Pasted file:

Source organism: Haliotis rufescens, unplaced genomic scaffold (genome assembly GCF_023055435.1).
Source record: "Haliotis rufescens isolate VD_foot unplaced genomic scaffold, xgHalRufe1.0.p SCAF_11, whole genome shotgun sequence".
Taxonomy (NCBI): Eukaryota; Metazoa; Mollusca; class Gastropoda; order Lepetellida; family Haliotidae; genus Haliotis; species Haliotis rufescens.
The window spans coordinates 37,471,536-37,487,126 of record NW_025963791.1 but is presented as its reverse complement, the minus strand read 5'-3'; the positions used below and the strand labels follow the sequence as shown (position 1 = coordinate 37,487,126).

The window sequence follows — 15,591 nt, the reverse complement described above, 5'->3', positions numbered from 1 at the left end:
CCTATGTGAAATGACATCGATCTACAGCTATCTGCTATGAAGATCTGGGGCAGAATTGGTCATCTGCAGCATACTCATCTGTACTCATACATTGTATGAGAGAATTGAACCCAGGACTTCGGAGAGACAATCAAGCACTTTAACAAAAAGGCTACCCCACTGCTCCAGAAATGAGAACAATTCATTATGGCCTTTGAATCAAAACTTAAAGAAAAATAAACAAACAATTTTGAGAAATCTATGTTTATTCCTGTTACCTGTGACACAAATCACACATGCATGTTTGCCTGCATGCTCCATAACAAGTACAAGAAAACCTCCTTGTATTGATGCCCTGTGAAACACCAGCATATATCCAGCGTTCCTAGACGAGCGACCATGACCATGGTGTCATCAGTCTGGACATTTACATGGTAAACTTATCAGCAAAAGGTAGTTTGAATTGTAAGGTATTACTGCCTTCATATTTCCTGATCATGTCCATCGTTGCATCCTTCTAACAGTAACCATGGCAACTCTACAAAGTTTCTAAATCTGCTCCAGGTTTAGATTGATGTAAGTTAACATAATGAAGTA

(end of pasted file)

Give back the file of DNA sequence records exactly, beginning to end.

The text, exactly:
Source organism: Haliotis rufescens, unplaced genomic scaffold (genome assembly GCF_023055435.1).
Source record: "Haliotis rufescens isolate VD_foot unplaced genomic scaffold, xgHalRufe1.0.p SCAF_11, whole genome shotgun sequence".
Taxonomy (NCBI): Eukaryota; Metazoa; Mollusca; class Gastropoda; order Lepetellida; family Haliotidae; genus Haliotis; species Haliotis rufescens.
The window spans coordinates 37,471,536-37,487,126 of record NW_025963791.1 but is presented as its reverse complement, the minus strand read 5'-3'; the positions used below and the strand labels follow the sequence as shown (position 1 = coordinate 37,487,126).

The window sequence follows — 15,591 nt, the reverse complement described above, 5'->3', positions numbered from 1 at the left end:
CCTATGTGAAATGACATCGATCTACAGCTATCTGCTATGAAGATCTGGGGCAGAATTGGTCATCTGCAGCATACTCATCTGTACTCATACATTGTATGAGAGAATTGAACCCAGGACTTCGGAGAGACAATCAAGCACTTTAACAAAAAGGCTACCCCACTGCTCCAGAAATGAGAACAATTCATTATGGCCTTTGAATCAAAACTTAAAGAAAAATAAACAAACAATTTTGAGAAATCTATGTTTATTCCTGTTACCTGTGACACAAATCACACATGCATGTTTGCCTGCATGCTCCATAACAAGTACAAGAAAACCTCCTTGTATTGATGCCCTGTGAAACACCAGCATATATCCAGCGTTCCTAGACGAGCGACCATGACCATGGTGTCATCAGTCTGGACATTTACATGGTAAACTTATCAGCAAAAGGTAGTTTGAATTGTAAGGTATTACTGCCTTCATATTTCCTGATCATGTCCATCGTTGCATCCTTCTAACAGTAACCATGGCAACTCTACAAAGTTTCTAAATCTGCTCCAGGTTTAGATTGATGTAAGTTAACATAATGAAGTA